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The History of Gas Masks

The earliest known gas masks were made in Iraq in the 9th century to protect people working in polluted wells. In the 17th century, plague doctors wore bird-shaped masks filled with herbs to protect them from getting sick. But it wasn't until the 18th century that Jean-François Pilatre de Rosie invented the first breathing apparatus. Primitive respirators were widely used by miners in the 18th century.

In the middle of the 19th century, the construction of gas masks, which we already know, was patented. It is designed to filter dust from the air inhaled by the user. In 1914, Gareth Morgan invented a breathing apparatus that used a hood and a hose hung from the floor to prevent inhalation of smoke. Today's gas masks hood as featured on Gas Mask Pro is more of an upgraded version with a revised filter and blower system.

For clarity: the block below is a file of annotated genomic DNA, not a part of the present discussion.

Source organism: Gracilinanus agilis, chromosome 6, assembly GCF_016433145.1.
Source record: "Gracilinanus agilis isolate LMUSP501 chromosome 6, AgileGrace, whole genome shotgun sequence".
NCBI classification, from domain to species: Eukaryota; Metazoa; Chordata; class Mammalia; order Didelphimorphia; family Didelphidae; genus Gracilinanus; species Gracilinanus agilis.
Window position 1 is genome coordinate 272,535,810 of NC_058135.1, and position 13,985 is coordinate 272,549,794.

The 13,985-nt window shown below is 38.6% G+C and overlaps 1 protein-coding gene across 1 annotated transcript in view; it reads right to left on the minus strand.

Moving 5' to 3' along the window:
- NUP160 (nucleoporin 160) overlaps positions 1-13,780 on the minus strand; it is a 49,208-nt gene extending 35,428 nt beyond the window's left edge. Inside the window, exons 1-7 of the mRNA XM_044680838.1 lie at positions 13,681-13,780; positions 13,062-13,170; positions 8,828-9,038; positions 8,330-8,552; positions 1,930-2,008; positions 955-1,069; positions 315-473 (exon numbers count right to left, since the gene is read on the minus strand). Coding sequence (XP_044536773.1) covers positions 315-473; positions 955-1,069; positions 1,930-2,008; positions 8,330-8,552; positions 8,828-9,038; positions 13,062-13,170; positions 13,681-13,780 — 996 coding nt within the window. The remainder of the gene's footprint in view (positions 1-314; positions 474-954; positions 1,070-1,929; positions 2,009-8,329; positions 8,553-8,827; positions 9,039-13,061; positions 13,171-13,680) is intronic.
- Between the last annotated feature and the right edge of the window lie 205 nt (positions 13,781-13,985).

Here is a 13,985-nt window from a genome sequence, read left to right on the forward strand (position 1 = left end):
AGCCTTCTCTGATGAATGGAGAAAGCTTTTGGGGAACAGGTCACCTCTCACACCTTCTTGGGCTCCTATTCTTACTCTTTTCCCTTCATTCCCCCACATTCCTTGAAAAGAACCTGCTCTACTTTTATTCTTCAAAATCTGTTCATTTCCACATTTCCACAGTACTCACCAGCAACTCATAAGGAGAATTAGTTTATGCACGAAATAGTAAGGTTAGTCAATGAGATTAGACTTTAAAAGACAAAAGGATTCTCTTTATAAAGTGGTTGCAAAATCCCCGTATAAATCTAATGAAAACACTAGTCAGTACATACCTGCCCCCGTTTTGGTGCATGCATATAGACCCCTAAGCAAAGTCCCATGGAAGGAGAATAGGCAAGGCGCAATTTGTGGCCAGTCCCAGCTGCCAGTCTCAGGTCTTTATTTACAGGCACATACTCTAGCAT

A special air supply was later added to these masks, and shortly thereafter, in 1915, Nikolai Zelinsky invented the first gas mask to use activated carbon to filter toxic gases and aided military efforts by introducing chemical warfare agents. In 1943 the British Army developed a more modern gas mask.

These masks are lighter, less bulky, and more compliant to the face than those used during World War I. This allows for the use of separate, interchangeable filters. It also provides protection against emerging threats from nuclear and biological warfare pollutants. This became the standard during World War II.